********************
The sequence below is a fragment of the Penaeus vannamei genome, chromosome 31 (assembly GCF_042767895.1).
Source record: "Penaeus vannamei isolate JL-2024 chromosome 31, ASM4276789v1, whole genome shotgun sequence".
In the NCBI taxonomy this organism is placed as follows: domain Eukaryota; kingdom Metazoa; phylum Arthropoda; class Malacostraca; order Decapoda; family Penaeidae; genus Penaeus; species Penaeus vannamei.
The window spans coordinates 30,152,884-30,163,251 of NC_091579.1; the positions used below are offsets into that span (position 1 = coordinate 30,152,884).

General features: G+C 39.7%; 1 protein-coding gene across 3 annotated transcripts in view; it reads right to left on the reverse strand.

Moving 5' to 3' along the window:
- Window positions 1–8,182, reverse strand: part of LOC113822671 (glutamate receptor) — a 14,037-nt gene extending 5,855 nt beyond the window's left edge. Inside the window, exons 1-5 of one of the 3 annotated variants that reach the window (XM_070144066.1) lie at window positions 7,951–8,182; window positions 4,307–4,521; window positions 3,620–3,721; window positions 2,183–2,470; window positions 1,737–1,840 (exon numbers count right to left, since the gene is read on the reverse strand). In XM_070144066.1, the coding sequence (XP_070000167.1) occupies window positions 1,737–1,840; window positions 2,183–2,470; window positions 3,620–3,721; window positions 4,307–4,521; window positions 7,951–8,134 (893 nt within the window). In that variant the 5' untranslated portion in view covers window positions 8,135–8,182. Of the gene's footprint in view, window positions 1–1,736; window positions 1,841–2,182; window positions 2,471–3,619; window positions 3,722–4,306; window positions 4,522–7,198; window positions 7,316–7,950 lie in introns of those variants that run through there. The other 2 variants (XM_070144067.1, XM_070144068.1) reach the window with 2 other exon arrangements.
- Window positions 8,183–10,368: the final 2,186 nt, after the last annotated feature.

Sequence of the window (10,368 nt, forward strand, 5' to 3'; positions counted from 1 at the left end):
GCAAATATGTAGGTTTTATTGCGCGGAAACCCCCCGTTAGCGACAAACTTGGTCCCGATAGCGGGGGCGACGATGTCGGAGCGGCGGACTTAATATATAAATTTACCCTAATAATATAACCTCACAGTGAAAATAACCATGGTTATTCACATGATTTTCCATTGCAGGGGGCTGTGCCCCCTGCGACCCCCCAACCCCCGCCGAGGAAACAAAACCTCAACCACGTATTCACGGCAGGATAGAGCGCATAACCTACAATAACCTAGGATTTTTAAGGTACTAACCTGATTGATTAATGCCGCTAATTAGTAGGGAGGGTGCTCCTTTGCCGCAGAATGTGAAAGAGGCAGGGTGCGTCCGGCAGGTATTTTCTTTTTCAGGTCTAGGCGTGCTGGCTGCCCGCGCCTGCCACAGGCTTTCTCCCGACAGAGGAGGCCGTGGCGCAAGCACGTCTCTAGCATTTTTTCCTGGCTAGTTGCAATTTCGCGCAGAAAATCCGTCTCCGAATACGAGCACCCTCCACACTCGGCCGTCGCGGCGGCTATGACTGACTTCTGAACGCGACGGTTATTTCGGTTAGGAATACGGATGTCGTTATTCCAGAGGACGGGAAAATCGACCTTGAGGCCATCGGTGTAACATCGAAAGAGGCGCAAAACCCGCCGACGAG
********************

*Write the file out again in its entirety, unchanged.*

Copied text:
The sequence below is a fragment of the Penaeus vannamei genome, chromosome 31 (assembly GCF_042767895.1).
Source record: "Penaeus vannamei isolate JL-2024 chromosome 31, ASM4276789v1, whole genome shotgun sequence".
In the NCBI taxonomy this organism is placed as follows: domain Eukaryota; kingdom Metazoa; phylum Arthropoda; class Malacostraca; order Decapoda; family Penaeidae; genus Penaeus; species Penaeus vannamei.
The window spans coordinates 30,152,884-30,163,251 of NC_091579.1; the positions used below are offsets into that span (position 1 = coordinate 30,152,884).

General features: G+C 39.7%; 1 protein-coding gene across 3 annotated transcripts in view; it reads right to left on the reverse strand.

Moving 5' to 3' along the window:
- Window positions 1–8,182, reverse strand: part of LOC113822671 (glutamate receptor) — a 14,037-nt gene extending 5,855 nt beyond the window's left edge. Inside the window, exons 1-5 of one of the 3 annotated variants that reach the window (XM_070144066.1) lie at window positions 7,951–8,182; window positions 4,307–4,521; window positions 3,620–3,721; window positions 2,183–2,470; window positions 1,737–1,840 (exon numbers count right to left, since the gene is read on the reverse strand). In XM_070144066.1, the coding sequence (XP_070000167.1) occupies window positions 1,737–1,840; window positions 2,183–2,470; window positions 3,620–3,721; window positions 4,307–4,521; window positions 7,951–8,134 (893 nt within the window). In that variant the 5' untranslated portion in view covers window positions 8,135–8,182. Of the gene's footprint in view, window positions 1–1,736; window positions 1,841–2,182; window positions 2,471–3,619; window positions 3,722–4,306; window positions 4,522–7,198; window positions 7,316–7,950 lie in introns of those variants that run through there. The other 2 variants (XM_070144067.1, XM_070144068.1) reach the window with 2 other exon arrangements.
- Window positions 8,183–10,368: the final 2,186 nt, after the last annotated feature.

Sequence of the window (10,368 nt, forward strand, 5' to 3'; positions counted from 1 at the left end):
GCAAATATGTAGGTTTTATTGCGCGGAAACCCCCCGTTAGCGACAAACTTGGTCCCGATAGCGGGGGCGACGATGTCGGAGCGGCGGACTTAATATATAAATTTACCCTAATAATATAACCTCACAGTGAAAATAACCATGGTTATTCACATGATTTTCCATTGCAGGGGGCTGTGCCCCCTGCGACCCCCCAACCCCCGCCGAGGAAACAAAACCTCAACCACGTATTCACGGCAGGATAGAGCGCATAACCTACAATAACCTAGGATTTTTAAGGTACTAACCTGATTGATTAATGCCGCTAATTAGTAGGGAGGGTGCTCCTTTGCCGCAGAATGTGAAAGAGGCAGGGTGCGTCCGGCAGGTATTTTCTTTTTCAGGTCTAGGCGTGCTGGCTGCCCGCGCCTGCCACAGGCTTTCTCCCGACAGAGGAGGCCGTGGCGCAAGCACGTCTCTAGCATTTTTTCCTGGCTAGTTGCAATTTCGCGCAGAAAATCCGTCTCCGAATACGAGCACCCTCCACACTCGGCCGTCGCGGCGGCTATGACTGACTTCTGAACGCGACGGTTATTTCGGTTAGGAATACGGATGTCGTTATTCCAGAGGACGGGAAAATCGACCTTGAGGCCATCGGTGTAACATCGAAAGAGGCGCAAAACCCGCCGACGAG